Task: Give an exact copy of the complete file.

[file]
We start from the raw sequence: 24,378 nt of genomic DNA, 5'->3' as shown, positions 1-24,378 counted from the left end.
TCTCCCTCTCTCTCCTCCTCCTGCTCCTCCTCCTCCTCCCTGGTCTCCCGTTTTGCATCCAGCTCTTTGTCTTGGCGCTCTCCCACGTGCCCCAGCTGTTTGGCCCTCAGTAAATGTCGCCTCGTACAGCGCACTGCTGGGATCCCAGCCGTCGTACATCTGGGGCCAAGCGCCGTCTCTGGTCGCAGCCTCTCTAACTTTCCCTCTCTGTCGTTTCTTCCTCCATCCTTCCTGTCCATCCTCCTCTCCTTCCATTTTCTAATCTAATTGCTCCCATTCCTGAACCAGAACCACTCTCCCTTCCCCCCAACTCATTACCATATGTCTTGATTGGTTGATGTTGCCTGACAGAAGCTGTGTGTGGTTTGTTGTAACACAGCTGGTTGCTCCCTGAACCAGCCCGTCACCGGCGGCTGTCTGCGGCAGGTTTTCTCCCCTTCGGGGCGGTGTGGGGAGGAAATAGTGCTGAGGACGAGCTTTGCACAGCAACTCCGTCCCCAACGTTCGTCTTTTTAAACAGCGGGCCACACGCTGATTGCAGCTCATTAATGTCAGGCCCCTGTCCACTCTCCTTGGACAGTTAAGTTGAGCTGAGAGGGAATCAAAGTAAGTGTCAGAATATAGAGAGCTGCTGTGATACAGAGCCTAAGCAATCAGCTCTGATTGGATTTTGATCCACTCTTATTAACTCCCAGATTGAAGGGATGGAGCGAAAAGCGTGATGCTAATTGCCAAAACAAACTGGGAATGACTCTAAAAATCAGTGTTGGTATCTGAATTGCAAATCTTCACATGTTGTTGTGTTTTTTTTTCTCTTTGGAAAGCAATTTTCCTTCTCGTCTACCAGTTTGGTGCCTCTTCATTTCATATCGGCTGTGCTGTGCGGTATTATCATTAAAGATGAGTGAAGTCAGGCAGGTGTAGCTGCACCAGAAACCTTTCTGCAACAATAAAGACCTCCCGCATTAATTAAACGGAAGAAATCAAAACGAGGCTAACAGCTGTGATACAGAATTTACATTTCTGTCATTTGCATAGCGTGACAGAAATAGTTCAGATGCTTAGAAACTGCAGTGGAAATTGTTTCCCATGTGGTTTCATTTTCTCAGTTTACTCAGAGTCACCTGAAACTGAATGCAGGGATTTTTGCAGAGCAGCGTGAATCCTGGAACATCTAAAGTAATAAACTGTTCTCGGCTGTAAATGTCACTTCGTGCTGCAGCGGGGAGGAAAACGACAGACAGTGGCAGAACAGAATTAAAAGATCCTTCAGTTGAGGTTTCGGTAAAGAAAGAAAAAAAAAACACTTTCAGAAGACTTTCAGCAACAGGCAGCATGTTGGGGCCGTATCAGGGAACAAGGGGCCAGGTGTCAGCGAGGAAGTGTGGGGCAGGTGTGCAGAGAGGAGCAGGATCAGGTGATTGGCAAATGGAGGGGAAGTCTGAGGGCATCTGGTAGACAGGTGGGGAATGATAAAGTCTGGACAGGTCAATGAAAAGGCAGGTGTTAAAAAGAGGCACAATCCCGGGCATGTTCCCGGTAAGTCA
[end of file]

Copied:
We start from the raw sequence: 24,378 nt of genomic DNA, 5'->3' as shown, positions 1-24,378 counted from the left end.
TCTCCCTCTCTCTCCTCCTCCTGCTCCTCCTCCTCCTCCCTGGTCTCCCGTTTTGCATCCAGCTCTTTGTCTTGGCGCTCTCCCACGTGCCCCAGCTGTTTGGCCCTCAGTAAATGTCGCCTCGTACAGCGCACTGCTGGGATCCCAGCCGTCGTACATCTGGGGCCAAGCGCCGTCTCTGGTCGCAGCCTCTCTAACTTTCCCTCTCTGTCGTTTCTTCCTCCATCCTTCCTGTCCATCCTCCTCTCCTTCCATTTTCTAATCTAATTGCTCCCATTCCTGAACCAGAACCACTCTCCCTTCCCCCCAACTCATTACCATATGTCTTGATTGGTTGATGTTGCCTGACAGAAGCTGTGTGTGGTTTGTTGTAACACAGCTGGTTGCTCCCTGAACCAGCCCGTCACCGGCGGCTGTCTGCGGCAGGTTTTCTCCCCTTCGGGGCGGTGTGGGGAGGAAATAGTGCTGAGGACGAGCTTTGCACAGCAACTCCGTCCCCAACGTTCGTCTTTTTAAACAGCGGGCCACACGCTGATTGCAGCTCATTAATGTCAGGCCCCTGTCCACTCTCCTTGGACAGTTAAGTTGAGCTGAGAGGGAATCAAAGTAAGTGTCAGAATATAGAGAGCTGCTGTGATACAGAGCCTAAGCAATCAGCTCTGATTGGATTTTGATCCACTCTTATTAACTCCCAGATTGAAGGGATGGAGCGAAAAGCGTGATGCTAATTGCCAAAACAAACTGGGAATGACTCTAAAAATCAGTGTTGGTATCTGAATTGCAAATCTTCACATGTTGTTGTGTTTTTTTTTCTCTTTGGAAAGCAATTTTCCTTCTCGTCTACCAGTTTGGTGCCTCTTCATTTCATATCGGCTGTGCTGTGCGGTATTATCATTAAAGATGAGTGAAGTCAGGCAGGTGTAGCTGCACCAGAAACCTTTCTGCAACAATAAAGACCTCCCGCATTAATTAAACGGAAGAAATCAAAACGAGGCTAACAGCTGTGATACAGAATTTACATTTCTGTCATTTGCATAGCGTGACAGAAATAGTTCAGATGCTTAGAAACTGCAGTGGAAATTGTTTCCCATGTGGTTTCATTTTCTCAGTTTACTCAGAGTCACCTGAAACTGAATGCAGGGATTTTTGCAGAGCAGCGTGAATCCTGGAACATCTAAAGTAATAAACTGTTCTCGGCTGTAAATGTCACTTCGTGCTGCAGCGGGGAGGAAAACGACAGACAGTGGCAGAACAGAATTAAAAGATCCTTCAGTTGAGGTTTCGGTAAAGAAAGAAAAAAAAAACACTTTCAGAAGACTTTCAGCAACAGGCAGCATGTTGGGGCCGTATCAGGGAACAAGGGGCCAGGTGTCAGCGAGGAAGTGTGGGGCAGGTGTGCAGAGAGGAGCAGGATCAGGTGATTGGCAAATGGAGGGGAAGTCTGAGGGCATCTGGTAGACAGGTGGGGAATGATAAAGTCTGGACAGGTCAATGAAAAGGCAGGTGTTAAAAAGAGGCACAATCCCGGGCATGTTCCCGGTAAGTCA